In 1926, a woman named Lillian Alling grew disenchanted with her life as a maid in New York City and resolved to return to her native Russia. She lacked the funds to sail east, so instead she walked west — trekking 6,000 miles alone across the breadth of Canada and into Alaska on her way to Siberia. In this week’s episode of the Futility Closet podcast, we consider Alling’s lonely, determined journey, compare it to the efforts of other long-distance pedestrians, and suggest a tool to plot your own virtual journey across the United States.
We also learn the truth about the balloon-borne messenger dogs of 1870 Paris, ponder the significance of October 4 to Samuel Taylor Coleridge, and offer a chance to win a book in the next Futility Closet Challenge.
Our main feature this week concerns “mystery woman” Lillian Alling, who left New York City in 1926 in a single-minded quest to walk to Siberia. Our original post about Lillian ran on Feb. 25; the single best resource about her life (what little is known of it) is Susan Smith-Josephy’s Lillian Alling: The Journey Home. We also discuss the backing, fiddling, crawling, and wheelbarrow-pushing exploits of Plennie Wingo, Otto Funk, Hans Mullikin, and Jack Krohn.
TransAmerica, the free online tool to plot your own virtual course across the United States, includes a feature that lets you connect with friends. If enough of us are interested, perhaps a pack of us could swarm virtually across the U.S. this spring.
Here’s the menu of one Paris restaurant from Christmas 1870, about 99 days into the Prussian siege:
Daily News correspondent Henry Labouchère’s Diary of the Besieged Resident in Paris lists his culinary impressions of horse, cat, donkey, kitten, rat, and spaniel.
If you’d like to learn more about the pigeon post and the use of balloons during the Siege of Paris, the best resource I’ve been able to find is John Fisher’s 1965 book Airlift 1870; Frederic Luther’s 1959 book Microfilm: A History contains detailed records of all 65 manned balloons that left Paris during the siege. They were strikingly helpless to the whims of the winds: Number 31 went up at 11:40 p.m. Nov. 24 and came down at 2:25 p.m. the following day in Oslo, of all places, having covered a thousand miles in 15 hours. By contrast, “one drifted for an entire night, first north, then west, then south, to land within the Prussian lines almost at the gates of Paris.”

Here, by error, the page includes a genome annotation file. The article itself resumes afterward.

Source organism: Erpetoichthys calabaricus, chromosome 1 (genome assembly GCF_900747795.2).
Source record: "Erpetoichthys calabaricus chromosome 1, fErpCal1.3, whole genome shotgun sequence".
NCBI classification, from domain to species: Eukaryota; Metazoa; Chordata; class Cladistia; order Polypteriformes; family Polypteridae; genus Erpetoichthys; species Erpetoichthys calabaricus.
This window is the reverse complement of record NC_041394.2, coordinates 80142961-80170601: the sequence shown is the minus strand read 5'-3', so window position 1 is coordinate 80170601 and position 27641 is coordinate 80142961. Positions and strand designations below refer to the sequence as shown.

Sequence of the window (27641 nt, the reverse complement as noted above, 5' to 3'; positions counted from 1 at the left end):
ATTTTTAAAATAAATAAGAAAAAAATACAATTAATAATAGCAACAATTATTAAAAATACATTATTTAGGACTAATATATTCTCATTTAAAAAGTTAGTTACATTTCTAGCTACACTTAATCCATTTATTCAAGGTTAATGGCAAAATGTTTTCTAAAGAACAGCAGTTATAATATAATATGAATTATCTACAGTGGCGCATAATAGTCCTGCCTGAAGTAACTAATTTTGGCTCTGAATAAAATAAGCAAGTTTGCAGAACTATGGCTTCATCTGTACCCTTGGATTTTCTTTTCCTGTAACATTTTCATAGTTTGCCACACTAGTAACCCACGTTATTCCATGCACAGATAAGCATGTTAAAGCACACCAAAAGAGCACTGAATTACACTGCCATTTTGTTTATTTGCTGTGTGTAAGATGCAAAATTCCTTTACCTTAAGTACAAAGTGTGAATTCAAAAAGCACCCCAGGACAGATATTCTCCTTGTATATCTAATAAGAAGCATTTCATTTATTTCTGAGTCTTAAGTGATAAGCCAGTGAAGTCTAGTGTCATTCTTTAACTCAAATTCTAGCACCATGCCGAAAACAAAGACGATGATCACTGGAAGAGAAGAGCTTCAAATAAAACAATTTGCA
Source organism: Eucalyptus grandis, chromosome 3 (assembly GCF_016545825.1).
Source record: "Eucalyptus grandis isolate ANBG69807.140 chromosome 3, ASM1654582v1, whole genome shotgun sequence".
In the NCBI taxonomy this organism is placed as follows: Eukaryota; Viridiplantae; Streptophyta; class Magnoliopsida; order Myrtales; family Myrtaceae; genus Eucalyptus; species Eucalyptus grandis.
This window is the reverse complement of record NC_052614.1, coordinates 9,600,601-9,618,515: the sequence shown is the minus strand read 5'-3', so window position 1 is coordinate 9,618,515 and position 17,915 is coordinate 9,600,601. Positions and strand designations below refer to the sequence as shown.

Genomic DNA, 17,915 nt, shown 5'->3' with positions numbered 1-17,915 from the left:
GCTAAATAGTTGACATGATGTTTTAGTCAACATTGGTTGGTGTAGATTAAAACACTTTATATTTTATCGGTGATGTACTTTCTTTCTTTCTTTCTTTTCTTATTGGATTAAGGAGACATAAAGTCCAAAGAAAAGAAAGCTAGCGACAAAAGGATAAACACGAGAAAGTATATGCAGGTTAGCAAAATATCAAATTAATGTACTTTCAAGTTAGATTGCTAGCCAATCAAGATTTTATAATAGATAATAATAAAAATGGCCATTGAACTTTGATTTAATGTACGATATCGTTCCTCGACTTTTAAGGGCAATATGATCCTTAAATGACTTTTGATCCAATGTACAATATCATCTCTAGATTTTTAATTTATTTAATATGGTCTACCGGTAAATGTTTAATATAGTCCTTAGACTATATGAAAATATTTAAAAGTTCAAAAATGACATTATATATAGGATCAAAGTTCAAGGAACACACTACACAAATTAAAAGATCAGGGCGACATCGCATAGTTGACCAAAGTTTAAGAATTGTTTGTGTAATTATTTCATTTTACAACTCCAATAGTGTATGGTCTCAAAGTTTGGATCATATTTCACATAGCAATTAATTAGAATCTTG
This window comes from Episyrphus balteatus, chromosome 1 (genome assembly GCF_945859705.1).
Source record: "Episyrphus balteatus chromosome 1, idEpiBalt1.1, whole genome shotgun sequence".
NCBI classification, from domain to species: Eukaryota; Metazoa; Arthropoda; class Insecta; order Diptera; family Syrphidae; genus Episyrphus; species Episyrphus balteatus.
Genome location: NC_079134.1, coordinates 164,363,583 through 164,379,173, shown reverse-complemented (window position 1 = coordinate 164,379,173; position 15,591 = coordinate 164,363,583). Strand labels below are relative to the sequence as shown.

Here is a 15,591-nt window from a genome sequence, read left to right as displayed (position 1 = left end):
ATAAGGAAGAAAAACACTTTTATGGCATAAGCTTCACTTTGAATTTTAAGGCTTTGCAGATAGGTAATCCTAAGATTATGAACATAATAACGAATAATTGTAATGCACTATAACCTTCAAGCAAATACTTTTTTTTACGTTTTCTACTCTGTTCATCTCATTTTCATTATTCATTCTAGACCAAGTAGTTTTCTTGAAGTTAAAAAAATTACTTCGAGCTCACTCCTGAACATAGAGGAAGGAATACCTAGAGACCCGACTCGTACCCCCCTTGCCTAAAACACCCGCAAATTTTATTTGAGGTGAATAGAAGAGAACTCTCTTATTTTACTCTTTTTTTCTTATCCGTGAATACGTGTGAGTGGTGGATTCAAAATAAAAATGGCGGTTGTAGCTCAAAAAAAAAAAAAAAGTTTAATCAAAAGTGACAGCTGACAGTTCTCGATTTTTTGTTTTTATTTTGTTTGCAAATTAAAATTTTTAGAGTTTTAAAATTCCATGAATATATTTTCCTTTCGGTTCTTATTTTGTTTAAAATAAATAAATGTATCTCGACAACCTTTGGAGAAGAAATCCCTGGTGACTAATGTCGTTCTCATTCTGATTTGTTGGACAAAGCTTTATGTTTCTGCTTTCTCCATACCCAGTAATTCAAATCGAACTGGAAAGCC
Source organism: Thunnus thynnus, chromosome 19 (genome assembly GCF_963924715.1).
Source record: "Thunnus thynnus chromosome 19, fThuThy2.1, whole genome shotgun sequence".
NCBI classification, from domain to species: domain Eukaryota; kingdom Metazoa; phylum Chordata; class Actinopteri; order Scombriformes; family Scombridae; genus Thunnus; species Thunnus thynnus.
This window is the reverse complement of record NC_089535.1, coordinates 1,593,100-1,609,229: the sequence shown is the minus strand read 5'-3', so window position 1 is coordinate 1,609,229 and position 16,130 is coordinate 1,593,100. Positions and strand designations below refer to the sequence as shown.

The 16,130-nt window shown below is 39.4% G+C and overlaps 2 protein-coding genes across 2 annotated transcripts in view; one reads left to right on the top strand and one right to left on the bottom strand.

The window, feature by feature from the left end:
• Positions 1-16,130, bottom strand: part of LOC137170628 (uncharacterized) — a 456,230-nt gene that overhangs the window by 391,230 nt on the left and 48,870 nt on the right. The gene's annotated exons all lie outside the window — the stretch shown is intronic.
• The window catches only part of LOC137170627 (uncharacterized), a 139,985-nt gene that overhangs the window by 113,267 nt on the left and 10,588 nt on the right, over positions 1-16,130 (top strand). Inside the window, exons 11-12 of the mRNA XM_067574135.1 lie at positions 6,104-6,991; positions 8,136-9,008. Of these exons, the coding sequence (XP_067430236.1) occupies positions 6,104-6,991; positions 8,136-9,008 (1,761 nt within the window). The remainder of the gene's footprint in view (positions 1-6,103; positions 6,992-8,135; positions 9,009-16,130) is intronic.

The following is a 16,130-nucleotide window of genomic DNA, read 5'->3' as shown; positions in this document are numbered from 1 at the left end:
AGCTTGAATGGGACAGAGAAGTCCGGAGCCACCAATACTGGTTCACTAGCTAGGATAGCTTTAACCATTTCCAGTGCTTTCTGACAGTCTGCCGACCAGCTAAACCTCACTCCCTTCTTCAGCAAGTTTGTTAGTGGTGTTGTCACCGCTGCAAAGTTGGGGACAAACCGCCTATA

I have no resources (yet) to suggest regarding Coleridge and October 4; on a trip to UNC this week I hope to consult Stephen Weissman’s promisingly titled His Brother’s Keeper: A Psycho-Biography of Samuel Taylor Coleridge, which at least speculates about the date’s significance to the poet.
This week’s Futility Closet Challenge is inspired by another reader competition from New York magazine in the 1970s. These are collected in two books with the magnificent titles Thank You for the Giant Sea Tortoise and Maybe He’s Dead, both by Mary Ann Madden. A few further “near misses” from those collections:
Post your own entry below or mail it to firstname.lastname@example.org by Friday, April 4. Our favorite entry will win a copy of our book, Futility Closet: An Idler’s Miscellany of Compendious Amusements.
Thanks again to Doug Ross for the music in this episode. You can subscribe to the Futility Closet podcast now on iTunes; the direct feed is here:
Next week we plan to examine the strange rash of airship sightings in the American west in 1896. If you have any questions or comments you can reach us at email@example.com. Thanks for listening!